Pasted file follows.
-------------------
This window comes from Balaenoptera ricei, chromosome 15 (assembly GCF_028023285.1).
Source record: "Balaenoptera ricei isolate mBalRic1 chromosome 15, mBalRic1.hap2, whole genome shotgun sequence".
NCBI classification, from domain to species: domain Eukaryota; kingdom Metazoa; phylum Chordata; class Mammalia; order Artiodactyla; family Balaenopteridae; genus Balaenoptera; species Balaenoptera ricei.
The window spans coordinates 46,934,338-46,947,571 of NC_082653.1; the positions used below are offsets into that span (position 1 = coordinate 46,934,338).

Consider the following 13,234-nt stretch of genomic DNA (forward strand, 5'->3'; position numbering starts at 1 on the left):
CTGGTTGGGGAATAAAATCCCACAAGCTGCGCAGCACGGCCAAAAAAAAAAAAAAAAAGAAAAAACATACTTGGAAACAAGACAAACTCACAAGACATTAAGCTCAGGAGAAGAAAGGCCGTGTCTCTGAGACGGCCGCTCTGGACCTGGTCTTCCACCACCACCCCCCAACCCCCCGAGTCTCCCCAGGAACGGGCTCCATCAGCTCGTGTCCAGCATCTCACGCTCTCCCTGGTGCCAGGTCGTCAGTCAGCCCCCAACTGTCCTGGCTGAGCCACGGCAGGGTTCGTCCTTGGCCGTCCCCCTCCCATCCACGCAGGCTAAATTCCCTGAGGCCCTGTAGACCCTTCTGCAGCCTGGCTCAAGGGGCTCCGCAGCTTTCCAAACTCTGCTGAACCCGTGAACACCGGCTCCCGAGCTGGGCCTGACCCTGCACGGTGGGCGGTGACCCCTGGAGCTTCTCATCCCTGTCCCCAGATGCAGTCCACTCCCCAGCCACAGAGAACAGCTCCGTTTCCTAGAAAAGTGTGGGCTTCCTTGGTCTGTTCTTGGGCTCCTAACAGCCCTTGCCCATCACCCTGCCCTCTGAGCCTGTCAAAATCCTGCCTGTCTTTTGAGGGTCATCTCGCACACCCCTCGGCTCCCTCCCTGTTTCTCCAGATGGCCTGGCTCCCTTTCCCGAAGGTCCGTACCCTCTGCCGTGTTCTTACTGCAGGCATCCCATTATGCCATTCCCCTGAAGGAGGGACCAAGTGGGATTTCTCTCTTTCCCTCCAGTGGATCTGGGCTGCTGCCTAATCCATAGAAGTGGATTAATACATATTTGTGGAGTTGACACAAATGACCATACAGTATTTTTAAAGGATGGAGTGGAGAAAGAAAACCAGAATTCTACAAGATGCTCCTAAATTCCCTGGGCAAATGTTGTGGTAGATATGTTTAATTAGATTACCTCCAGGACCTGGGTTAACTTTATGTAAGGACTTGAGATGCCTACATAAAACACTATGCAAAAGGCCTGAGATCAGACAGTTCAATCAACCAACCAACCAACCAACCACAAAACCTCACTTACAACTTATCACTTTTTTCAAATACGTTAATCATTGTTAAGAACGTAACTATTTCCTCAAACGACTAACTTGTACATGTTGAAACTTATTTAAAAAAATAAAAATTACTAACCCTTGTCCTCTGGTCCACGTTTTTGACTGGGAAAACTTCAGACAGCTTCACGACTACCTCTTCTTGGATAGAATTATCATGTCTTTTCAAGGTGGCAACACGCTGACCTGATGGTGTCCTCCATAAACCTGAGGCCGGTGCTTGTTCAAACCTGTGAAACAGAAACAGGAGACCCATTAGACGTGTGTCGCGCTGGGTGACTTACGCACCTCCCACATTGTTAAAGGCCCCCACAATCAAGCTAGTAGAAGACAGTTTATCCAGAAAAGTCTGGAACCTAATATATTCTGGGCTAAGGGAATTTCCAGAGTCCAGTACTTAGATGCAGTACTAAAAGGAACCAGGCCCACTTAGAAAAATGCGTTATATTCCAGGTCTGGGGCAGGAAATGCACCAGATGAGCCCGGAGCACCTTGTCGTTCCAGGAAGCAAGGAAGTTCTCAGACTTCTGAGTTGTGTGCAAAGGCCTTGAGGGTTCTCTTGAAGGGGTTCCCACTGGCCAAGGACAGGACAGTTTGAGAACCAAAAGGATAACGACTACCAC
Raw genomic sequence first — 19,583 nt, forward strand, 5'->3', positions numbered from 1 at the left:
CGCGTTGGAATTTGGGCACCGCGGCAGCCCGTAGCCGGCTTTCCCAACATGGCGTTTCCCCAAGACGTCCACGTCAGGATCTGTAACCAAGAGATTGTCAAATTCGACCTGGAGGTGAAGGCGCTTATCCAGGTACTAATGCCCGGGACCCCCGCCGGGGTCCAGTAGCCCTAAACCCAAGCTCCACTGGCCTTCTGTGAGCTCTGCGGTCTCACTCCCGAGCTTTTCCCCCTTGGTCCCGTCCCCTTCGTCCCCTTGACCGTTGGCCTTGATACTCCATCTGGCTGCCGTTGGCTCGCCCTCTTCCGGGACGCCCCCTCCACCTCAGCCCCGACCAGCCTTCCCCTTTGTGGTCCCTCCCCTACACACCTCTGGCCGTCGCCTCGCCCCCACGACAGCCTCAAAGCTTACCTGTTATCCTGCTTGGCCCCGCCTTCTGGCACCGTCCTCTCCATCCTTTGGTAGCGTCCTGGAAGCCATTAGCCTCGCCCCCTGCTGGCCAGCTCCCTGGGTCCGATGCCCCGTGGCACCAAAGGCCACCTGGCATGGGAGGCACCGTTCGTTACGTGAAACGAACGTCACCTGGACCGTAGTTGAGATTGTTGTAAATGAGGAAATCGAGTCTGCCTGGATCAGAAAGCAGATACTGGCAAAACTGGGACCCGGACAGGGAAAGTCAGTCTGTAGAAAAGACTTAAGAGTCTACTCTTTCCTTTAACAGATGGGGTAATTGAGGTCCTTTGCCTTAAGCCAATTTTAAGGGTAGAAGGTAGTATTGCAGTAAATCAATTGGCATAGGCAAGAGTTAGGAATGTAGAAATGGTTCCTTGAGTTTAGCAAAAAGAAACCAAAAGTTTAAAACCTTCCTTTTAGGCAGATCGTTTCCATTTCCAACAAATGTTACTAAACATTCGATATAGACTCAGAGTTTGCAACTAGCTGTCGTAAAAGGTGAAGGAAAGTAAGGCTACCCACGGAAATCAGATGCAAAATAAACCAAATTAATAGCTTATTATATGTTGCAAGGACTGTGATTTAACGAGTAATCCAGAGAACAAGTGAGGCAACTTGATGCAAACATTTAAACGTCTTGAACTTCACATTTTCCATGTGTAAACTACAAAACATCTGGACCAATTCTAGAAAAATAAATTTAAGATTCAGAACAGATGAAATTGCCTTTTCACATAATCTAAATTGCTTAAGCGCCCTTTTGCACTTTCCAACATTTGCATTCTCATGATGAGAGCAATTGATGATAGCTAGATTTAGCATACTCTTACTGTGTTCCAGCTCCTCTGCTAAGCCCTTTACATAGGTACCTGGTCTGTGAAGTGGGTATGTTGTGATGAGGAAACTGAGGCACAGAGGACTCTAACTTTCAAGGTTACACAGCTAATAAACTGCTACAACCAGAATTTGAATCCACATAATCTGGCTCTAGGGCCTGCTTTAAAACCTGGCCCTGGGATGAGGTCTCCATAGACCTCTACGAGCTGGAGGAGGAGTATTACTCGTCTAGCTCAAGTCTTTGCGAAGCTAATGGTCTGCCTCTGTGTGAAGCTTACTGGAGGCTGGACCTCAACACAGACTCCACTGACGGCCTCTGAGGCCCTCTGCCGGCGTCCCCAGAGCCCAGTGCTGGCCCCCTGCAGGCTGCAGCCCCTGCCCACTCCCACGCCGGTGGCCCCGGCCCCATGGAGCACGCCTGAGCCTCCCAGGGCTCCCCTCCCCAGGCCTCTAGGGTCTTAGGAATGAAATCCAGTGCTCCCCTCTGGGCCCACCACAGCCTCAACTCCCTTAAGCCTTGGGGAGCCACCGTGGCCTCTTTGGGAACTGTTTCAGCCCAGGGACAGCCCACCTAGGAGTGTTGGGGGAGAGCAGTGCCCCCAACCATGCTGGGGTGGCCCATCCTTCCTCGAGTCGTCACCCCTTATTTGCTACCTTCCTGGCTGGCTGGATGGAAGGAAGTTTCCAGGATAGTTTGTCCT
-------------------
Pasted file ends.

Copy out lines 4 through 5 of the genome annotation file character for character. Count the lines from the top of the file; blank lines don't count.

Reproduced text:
The window spans coordinates 46,934,338-46,947,571 of NC_082653.1; the positions used below are offsets into that span (position 1 = coordinate 46,934,338).

Consider the following 13,234-nt stretch of genomic DNA (forward strand, 5'->3'; position numbering starts at 1 on the left):